Marginalization and Restorative Justice

A guest blog by Jonathan Totty

In the parlor of a grandly decrepit Episcopal Church, we began to create a community of people becoming whole, integrated, healed. Like moribund flesh, as individual worshippers bound together by the felt need to allow the Protestant Episcopal Church to submit her doctrines and liturgy, along with the Holy Scriptures, as opinions to be considered by rational minds, we endured the malaise of mainline protestant decline. As a community of Christians, though, we grasped for the potency of ancient ideas reborn toward a politics of friendship, which constitutes the politics of God’s eternal community. Nothing loves death as much as itself. Busy and isolated people merely experience the decline and fall of humanity, whereas life manifests in relationships wherein minds meet, and hearts synchronize in desiring the good. So, we made our prayer, “Come Holy Spirit, come and renew the face of the Earth.” Against the odds of modern life, an eclectic group of folks met in a parlor, oddly resembling an undertaker’s lounge, to study and discuss articles, books, films, and lectures collected around the idea that Jesus’ incarnation, life, death, and resurrection establish a just and peaceful way of being human in the world.

We, a priest, a literature professor, an engineer, an attorney, a scientist, a social worker, and several folks who work in healthcare—about twelve of us in total—meet Sunday mornings, regularly, to discuss the Bible, the history of the Church, doctrines, but this time we met more purposefully and more committed to developing a robust self-understanding about Christian identity. As the priest, my parishioners delightfully surprised me by their willingness to commit to a rigorous course of study. We replaced what had amounted to a Sunday School hour with a course complete with syllabus, lectures, and course readings. Our materials included varied sources such as Pope Francis’ Laudato Si, Martin Scorsese’s adaptation of Shusaku Endo’s Silence, writings about the Bible by the feminist theologian Susanne Scholz, and a lecture by Rowan Williams the former Archbishop of Canterbury. Our goal was to develop a self-understanding about Christian identity, derived from the witness of Jesus’ self-sacrificing life and death, that fosters peace and justice while opposing violence and oppression. My parishioners met my ambitious proposal with eager minds and supple spirits open to encountering God.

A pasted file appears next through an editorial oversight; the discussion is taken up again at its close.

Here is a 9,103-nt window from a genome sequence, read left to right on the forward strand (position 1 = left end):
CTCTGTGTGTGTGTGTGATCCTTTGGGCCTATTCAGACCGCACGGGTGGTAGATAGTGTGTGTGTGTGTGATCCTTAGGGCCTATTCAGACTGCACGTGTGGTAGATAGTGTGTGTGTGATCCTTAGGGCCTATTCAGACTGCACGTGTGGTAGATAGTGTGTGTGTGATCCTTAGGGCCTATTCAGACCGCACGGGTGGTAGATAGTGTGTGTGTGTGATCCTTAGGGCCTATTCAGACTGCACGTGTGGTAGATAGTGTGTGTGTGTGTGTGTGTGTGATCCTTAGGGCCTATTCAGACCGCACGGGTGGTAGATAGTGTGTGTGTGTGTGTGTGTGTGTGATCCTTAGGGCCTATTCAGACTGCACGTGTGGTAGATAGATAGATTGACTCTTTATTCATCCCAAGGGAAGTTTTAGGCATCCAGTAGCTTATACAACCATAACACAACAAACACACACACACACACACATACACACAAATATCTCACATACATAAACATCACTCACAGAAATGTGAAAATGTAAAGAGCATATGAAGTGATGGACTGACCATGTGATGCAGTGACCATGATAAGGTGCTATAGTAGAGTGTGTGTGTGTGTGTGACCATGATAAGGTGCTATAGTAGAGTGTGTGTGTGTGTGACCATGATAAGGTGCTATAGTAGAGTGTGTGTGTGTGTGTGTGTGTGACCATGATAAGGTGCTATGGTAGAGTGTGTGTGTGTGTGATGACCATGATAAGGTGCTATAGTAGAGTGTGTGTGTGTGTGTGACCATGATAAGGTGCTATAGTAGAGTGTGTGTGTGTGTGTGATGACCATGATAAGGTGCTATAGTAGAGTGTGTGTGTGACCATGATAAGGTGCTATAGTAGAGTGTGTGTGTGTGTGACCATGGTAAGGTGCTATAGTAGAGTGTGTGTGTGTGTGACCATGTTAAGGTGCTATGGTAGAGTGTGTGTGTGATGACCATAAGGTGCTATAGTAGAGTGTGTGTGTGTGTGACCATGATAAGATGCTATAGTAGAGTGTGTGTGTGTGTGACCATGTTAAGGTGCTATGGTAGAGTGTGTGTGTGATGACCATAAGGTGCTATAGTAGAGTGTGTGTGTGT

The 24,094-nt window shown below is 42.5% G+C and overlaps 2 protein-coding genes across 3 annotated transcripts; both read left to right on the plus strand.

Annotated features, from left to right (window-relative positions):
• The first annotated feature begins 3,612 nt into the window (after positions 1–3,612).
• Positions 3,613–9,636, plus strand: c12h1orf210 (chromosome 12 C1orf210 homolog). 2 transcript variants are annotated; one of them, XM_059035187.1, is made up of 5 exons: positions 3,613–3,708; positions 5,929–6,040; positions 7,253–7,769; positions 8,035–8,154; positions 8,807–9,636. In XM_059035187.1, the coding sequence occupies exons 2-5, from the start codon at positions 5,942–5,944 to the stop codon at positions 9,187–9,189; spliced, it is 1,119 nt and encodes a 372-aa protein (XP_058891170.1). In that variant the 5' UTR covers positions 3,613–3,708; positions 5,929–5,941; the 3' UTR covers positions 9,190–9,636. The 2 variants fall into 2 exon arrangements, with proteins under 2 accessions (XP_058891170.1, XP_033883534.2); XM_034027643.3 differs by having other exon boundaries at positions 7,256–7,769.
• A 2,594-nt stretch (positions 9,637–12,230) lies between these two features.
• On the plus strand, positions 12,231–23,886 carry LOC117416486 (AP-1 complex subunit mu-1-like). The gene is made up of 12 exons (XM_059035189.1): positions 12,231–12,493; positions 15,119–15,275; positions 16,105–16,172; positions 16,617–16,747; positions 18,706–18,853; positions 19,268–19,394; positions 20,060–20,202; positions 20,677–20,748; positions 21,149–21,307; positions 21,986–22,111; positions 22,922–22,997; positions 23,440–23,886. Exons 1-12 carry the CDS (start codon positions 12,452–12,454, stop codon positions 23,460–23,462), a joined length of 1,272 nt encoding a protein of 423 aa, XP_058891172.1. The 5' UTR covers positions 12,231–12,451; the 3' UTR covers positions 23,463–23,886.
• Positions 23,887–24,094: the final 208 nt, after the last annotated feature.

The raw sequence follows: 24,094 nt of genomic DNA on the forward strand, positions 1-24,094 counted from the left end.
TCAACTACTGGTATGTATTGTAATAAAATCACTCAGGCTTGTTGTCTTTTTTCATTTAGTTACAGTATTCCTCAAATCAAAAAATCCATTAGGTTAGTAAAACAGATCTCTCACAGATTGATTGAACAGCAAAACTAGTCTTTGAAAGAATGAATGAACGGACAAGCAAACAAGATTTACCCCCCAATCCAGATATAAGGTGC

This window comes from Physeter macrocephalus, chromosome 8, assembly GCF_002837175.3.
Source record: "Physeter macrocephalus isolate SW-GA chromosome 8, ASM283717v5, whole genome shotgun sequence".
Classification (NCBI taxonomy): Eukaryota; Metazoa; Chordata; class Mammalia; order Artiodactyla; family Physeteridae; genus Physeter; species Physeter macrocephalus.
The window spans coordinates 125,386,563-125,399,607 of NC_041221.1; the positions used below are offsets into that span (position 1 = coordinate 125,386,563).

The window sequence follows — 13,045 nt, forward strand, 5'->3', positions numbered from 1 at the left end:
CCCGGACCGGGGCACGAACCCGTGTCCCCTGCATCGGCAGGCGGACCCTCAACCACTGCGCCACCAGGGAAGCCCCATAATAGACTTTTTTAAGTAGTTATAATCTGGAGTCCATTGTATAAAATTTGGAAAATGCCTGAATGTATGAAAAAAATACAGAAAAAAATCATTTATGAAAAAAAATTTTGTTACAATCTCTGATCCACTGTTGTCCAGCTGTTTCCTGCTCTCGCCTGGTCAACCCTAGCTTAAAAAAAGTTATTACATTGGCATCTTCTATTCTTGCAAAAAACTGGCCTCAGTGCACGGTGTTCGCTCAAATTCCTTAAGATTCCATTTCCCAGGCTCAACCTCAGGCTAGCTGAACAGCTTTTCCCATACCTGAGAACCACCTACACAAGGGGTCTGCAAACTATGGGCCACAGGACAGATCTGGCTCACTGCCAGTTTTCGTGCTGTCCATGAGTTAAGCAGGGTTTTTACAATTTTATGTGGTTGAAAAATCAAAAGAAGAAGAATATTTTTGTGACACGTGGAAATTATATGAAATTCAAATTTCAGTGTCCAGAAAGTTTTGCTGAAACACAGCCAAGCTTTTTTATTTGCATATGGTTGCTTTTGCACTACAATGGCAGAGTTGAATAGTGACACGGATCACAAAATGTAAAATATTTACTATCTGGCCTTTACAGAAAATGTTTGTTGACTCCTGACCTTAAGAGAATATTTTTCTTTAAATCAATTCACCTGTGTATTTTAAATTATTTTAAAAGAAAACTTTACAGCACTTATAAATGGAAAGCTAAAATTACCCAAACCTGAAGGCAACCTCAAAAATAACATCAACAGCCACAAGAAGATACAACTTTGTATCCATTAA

Throughout eight weeks of Sunday morning discussions, we became God’s beloved community, followers of Christ, people awakened to the forces, the principalities, and powers of demonic and human origins, and people committed to inculcating Christ’s spirituality of peace and justice within our own lives. We became a community by listening to diverging views and understanding the biases and social locations informing each other’s thoughts, opinions, and theories. By listening to one another, we developed a theological stance of openness, open even to meeting Christ in the other. We embodied the theology we hoped to understand. A theology of Christian identity resides within us; the Holy Spirit makes Christ’s life come alive in us by God’s grace infused within our person. Thus, a Christian identity does not exist as an impersonal standard of measure, rather Christian identity resides in Jesus as the one who reveals the Father by his kenotic incarnation and sacrificial death. In Jesus’ resurrection, God promises that our own creaturely personhood abides in the life of God. Consequently, we discovered Christ in ourselves as we recognized Christ in each other.